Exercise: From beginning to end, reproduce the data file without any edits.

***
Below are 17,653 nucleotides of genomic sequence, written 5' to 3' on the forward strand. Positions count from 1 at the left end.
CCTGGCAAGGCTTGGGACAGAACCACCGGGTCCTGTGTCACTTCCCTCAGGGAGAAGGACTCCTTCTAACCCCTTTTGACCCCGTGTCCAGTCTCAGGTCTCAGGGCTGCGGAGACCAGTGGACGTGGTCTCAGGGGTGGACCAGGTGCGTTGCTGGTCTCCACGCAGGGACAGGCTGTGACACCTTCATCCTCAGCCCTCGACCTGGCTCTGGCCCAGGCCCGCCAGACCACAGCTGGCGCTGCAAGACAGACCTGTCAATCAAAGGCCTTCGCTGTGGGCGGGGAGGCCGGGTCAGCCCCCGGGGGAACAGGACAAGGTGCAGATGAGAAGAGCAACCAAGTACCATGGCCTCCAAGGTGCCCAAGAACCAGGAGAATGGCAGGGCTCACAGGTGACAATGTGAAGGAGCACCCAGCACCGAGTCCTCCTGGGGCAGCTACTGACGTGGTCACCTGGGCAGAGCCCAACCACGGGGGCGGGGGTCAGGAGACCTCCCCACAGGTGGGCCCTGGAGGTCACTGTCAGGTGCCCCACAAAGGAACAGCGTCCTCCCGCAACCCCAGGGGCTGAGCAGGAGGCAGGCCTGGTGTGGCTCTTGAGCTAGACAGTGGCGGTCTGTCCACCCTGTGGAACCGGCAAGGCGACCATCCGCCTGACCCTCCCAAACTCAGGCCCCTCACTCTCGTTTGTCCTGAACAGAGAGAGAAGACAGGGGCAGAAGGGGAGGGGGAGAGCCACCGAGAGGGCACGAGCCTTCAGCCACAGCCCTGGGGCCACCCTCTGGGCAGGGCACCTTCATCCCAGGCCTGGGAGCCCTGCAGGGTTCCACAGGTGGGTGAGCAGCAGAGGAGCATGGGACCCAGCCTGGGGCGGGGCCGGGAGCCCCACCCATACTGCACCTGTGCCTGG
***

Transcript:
Below are 17,653 nucleotides of genomic sequence, written 5' to 3' on the forward strand. Positions count from 1 at the left end.
CCTGGCAAGGCTTGGGACAGAACCACCGGGTCCTGTGTCACTTCCCTCAGGGAGAAGGACTCCTTCTAACCCCTTTTGACCCCGTGTCCAGTCTCAGGTCTCAGGGCTGCGGAGACCAGTGGACGTGGTCTCAGGGGTGGACCAGGTGCGTTGCTGGTCTCCACGCAGGGACAGGCTGTGACACCTTCATCCTCAGCCCTCGACCTGGCTCTGGCCCAGGCCCGCCAGACCACAGCTGGCGCTGCAAGACAGACCTGTCAATCAAAGGCCTTCGCTGTGGGCGGGGAGGCCGGGTCAGCCCCCGGGGGAACAGGACAAGGTGCAGATGAGAAGAGCAACCAAGTACCATGGCCTCCAAGGTGCCCAAGAACCAGGAGAATGGCAGGGCTCACAGGTGACAATGTGAAGGAGCACCCAGCACCGAGTCCTCCTGGGGCAGCTACTGACGTGGTCACCTGGGCAGAGCCCAACCACGGGGGCGGGGGTCAGGAGACCTCCCCACAGGTGGGCCCTGGAGGTCACTGTCAGGTGCCCCACAAAGGAACAGCGTCCTCCCGCAACCCCAGGGGCTGAGCAGGAGGCAGGCCTGGTGTGGCTCTTGAGCTAGACAGTGGCGGTCTGTCCACCCTGTGGAACCGGCAAGGCGACCATCCGCCTGACCCTCCCAAACTCAGGCCCCTCACTCTCGTTTGTCCTGAACAGAGAGAGAAGACAGGGGCAGAAGGGGAGGGGGAGAGCCACCGAGAGGGCACGAGCCTTCAGCCACAGCCCTGGGGCCACCCTCTGGGCAGGGCACCTTCATCCCAGGCCTGGGAGCCCTGCAGGGTTCCACAGGTGGGTGAGCAGCAGAGGAGCATGGGACCCAGCCTGGGGCGGGGCCGGGAGCCCCACCCATACTGCACCTGTGCCTGG